Consolidation vs. cooperation

GRAND RAPIDS, Mich. — Consolidation of public school districts as a way to save money is on the front burner again in Michigan, but many districts say they're already saving cash by sharing services, according to media reports around the state.

The discussion centers on a study by Michigan State University's Education Policy Center that concludes Michigan could save up to $612 million a year if smaller school districts consolidated into larger operations, mainly through economies of scale and eliminating duplicative services.

Lesser amounts could be saved by sharing services like accounting and transportation without complete consolidations, the report said.

The study was jointly commissioned by eight affiliated Michigan newspapers. The Kalamazoo Gazette reported that many school districts already are sharing employees or contracting for services with private firms or with other school districts as a way to trim spending.

"If we can merge our support services for technology and business and food services and maintenance and still maintain our community identity, we'll have the best of both worlds," Sue Wakefield, superintendent of Plainwell Community Schools, told The Gazette.

Consolidation supporters say it would offer more course options to high school students in small districts and would help retain teachers, the media reports said. Opponents say smaller districts offer smaller class sizes and more personal attention, and questioned if predicted savings would be realized.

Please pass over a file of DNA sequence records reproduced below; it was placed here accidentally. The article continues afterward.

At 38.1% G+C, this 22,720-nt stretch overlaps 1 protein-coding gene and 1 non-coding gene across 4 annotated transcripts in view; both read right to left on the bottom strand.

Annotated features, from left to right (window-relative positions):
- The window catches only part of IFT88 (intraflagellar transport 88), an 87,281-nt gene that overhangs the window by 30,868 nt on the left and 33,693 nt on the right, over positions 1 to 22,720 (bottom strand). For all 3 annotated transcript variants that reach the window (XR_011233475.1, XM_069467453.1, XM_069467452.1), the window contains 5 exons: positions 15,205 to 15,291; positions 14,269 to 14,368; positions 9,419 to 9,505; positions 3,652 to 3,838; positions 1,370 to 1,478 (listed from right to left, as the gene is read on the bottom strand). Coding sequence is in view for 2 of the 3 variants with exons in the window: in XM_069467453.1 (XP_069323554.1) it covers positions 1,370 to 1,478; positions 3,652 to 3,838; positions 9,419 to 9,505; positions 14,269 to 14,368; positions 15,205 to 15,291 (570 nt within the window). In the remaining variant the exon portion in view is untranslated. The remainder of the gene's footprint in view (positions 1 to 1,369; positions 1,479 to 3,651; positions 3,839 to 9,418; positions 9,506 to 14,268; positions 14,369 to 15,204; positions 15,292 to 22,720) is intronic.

"I'm tired of the simplistic battle war cries for consolidation that don't factor in all the variables that are going to differ from district to district," Godfrey-Lee Public Schools Superintendent David Britten told Michigan Capitol Confidential.

Several media reports cited a 2007 study by the Mackinac Center for Public Policy that concluded that consolidation would save money in some cases, but would be impractical most of the time. That study, "School District Consolidation, Size and Spending: An Evaluation," also concluded that the state would save more money by breaking up large districts than by merging smaller ones.

The Mackinac Center publishes Michigan Education Digest.

The Kalamazoo Gazette, "School districts in Southwest Michigan moving toward merging operations to save money," Aug. 15, 2010

Mackinac Center for Public Policy, "School District Consolidation, Size and Spending: An Evaluation," May 22, 2007

Michigan Capitol Confidential, "School Consolidation is no 'Silver Bullet,'" Aug. 17, 2010